I first floated wingman as a brand idea to our marketing team back in January 2015. OK, I admit it, we were at a long marketing team lunch so I was feeling brave. At that point, I wasn’t thinking about wingman’s gender — it was just about someone who’s got your back — but subconsciously I was probably influenced by:
The name – wingMAN
History – a wingman was male and only male
Hollywood – Top Gun’s male wingman, Goose (yes, I lived through the 80’s)
Society – most lead roles and main characters are male
AEC market – most key decision makers are male
Previous Total Synergy campaigns – mostly male characters
Once back in the office, we gave our designer the creative freedom to come up with a wingman concept. The first iteration of wingman landed in our inboxes as an awkward stock photo prototype (pictured). It had potential, but nobody loved it. His visual arrival as a man is what sparked our team’s first discussion around the term wingman and our wingman’s gender.
Interestingly, it was the guys who raised the question — ‘will he alienate the females in our market?’. Our gut instincts told us no, but given the importance of gender equality we continued to challenge male stereotypes.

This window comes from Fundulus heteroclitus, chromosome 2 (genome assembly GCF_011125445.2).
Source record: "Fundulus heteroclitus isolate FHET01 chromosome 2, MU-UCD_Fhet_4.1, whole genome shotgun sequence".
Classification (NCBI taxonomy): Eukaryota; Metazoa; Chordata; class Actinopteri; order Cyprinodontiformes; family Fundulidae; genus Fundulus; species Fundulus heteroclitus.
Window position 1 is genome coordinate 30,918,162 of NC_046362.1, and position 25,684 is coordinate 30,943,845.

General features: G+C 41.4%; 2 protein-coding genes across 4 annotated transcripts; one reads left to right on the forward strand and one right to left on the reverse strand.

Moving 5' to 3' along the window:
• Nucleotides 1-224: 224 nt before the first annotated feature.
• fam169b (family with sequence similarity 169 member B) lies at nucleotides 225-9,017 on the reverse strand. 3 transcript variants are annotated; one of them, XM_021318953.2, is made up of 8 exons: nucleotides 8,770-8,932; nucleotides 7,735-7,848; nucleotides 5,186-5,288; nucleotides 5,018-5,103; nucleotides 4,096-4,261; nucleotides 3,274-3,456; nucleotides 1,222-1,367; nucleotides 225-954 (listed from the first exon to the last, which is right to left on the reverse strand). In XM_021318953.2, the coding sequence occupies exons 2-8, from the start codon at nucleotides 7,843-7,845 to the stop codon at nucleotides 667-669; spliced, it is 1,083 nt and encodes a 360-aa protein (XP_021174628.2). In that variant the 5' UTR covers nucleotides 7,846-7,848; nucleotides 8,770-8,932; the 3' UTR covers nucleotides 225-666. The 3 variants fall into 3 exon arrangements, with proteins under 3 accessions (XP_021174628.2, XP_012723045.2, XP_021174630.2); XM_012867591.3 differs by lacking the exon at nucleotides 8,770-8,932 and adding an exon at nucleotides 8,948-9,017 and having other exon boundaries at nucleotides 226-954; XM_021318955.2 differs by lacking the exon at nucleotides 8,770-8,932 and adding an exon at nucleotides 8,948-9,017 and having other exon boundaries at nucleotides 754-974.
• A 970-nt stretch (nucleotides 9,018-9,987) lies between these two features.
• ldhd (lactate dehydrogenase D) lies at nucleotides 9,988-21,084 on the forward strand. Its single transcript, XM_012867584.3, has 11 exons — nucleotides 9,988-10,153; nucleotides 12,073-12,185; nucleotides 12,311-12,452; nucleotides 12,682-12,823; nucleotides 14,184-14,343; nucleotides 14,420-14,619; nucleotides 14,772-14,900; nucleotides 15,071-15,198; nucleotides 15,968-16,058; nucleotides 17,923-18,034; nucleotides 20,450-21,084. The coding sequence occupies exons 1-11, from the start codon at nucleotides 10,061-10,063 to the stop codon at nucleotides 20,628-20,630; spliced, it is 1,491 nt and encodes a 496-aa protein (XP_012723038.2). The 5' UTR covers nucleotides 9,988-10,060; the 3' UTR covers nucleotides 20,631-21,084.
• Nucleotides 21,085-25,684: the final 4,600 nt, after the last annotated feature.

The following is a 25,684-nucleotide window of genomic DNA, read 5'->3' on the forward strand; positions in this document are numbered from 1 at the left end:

We decided the term wingman could be applied in good faith to both men and women (recognizing that gender issues are slippery). We liked wingman better than using a new word, like wingwoman. Plus, we didn’t want to replace the word just because women had started to assume this role. Our conclusion was that wingmen can be male or female.
The next question was what gender should our wingman character be? Our designer went back to the drawing board and came up with some female wingmen. We really wanted our market to make an emotional connection with our wingman, even though it was just one representation. Our team liked the female stock photo concepts even less than the original. I also felt like we were trying to make wingman female just because there was a lack of female leads. Bland and tokenistic is not a creative direction we are willing to take.
Luckily for us, our designer is a skilled illustrator. He decided to draw wingman himself. As soon as we saw the illustrated character, we loved him. The entire team really felt a strong emotional connection with him – male and female.
So our wingman character is male because that’s how he naturally arose through our creative process. We understand gendering characters can be controversial, but it came down to audience identification. And now, we can’t imagine our brand without him. But don’t forget our wingman is simply one representation – a wingman, male or female, is simply someone who’s got your back. Maybe we’ll illustrate some more in the future.